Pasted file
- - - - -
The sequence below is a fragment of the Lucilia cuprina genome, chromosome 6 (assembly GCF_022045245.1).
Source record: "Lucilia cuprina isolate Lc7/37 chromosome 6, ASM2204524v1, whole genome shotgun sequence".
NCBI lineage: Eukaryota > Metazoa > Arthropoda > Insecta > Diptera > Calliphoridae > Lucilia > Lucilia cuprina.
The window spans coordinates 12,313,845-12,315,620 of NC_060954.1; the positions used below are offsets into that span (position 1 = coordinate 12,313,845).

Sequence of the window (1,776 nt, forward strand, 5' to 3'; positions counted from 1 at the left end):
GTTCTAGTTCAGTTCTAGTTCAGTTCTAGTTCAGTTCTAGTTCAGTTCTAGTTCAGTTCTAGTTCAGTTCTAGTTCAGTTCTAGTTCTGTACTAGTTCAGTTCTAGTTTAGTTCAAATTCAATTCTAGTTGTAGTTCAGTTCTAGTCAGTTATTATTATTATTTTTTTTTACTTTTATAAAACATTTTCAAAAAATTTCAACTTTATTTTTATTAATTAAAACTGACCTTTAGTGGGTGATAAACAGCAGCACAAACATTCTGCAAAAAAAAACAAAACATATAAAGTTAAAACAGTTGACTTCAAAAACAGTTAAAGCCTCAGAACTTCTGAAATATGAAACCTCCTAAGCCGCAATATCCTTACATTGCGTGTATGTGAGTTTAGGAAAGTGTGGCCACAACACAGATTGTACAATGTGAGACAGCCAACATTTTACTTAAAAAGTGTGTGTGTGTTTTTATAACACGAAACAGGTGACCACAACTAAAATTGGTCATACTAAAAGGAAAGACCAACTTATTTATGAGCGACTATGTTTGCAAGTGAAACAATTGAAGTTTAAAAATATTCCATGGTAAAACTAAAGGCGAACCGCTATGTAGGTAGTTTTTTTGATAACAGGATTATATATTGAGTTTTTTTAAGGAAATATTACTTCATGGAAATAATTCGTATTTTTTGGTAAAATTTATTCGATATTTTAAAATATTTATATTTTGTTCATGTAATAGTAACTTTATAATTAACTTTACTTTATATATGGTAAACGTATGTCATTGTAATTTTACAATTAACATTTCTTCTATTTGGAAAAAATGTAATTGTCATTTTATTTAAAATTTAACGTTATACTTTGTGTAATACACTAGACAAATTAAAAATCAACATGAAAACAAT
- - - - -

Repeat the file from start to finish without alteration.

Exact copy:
The sequence below is a fragment of the Lucilia cuprina genome, chromosome 6 (assembly GCF_022045245.1).
Source record: "Lucilia cuprina isolate Lc7/37 chromosome 6, ASM2204524v1, whole genome shotgun sequence".
NCBI lineage: Eukaryota > Metazoa > Arthropoda > Insecta > Diptera > Calliphoridae > Lucilia > Lucilia cuprina.
The window spans coordinates 12,313,845-12,315,620 of NC_060954.1; the positions used below are offsets into that span (position 1 = coordinate 12,313,845).

Sequence of the window (1,776 nt, forward strand, 5' to 3'; positions counted from 1 at the left end):
GTTCTAGTTCAGTTCTAGTTCAGTTCTAGTTCAGTTCTAGTTCAGTTCTAGTTCAGTTCTAGTTCAGTTCTAGTTCAGTTCTAGTTCTGTACTAGTTCAGTTCTAGTTTAGTTCAAATTCAATTCTAGTTGTAGTTCAGTTCTAGTCAGTTATTATTATTATTTTTTTTTACTTTTATAAAACATTTTCAAAAAATTTCAACTTTATTTTTATTAATTAAAACTGACCTTTAGTGGGTGATAAACAGCAGCACAAACATTCTGCAAAAAAAAACAAAACATATAAAGTTAAAACAGTTGACTTCAAAAACAGTTAAAGCCTCAGAACTTCTGAAATATGAAACCTCCTAAGCCGCAATATCCTTACATTGCGTGTATGTGAGTTTAGGAAAGTGTGGCCACAACACAGATTGTACAATGTGAGACAGCCAACATTTTACTTAAAAAGTGTGTGTGTGTTTTTATAACACGAAACAGGTGACCACAACTAAAATTGGTCATACTAAAAGGAAAGACCAACTTATTTATGAGCGACTATGTTTGCAAGTGAAACAATTGAAGTTTAAAAATATTCCATGGTAAAACTAAAGGCGAACCGCTATGTAGGTAGTTTTTTTGATAACAGGATTATATATTGAGTTTTTTTAAGGAAATATTACTTCATGGAAATAATTCGTATTTTTTGGTAAAATTTATTCGATATTTTAAAATATTTATATTTTGTTCATGTAATAGTAACTTTATAATTAACTTTACTTTATATATGGTAAACGTATGTCATTGTAATTTTACAATTAACATTTCTTCTATTTGGAAAAAATGTAATTGTCATTTTATTTAAAATTTAACGTTATACTTTGTGTAATACACTAGACAAATTAAAAATCAACATGAAAACAAT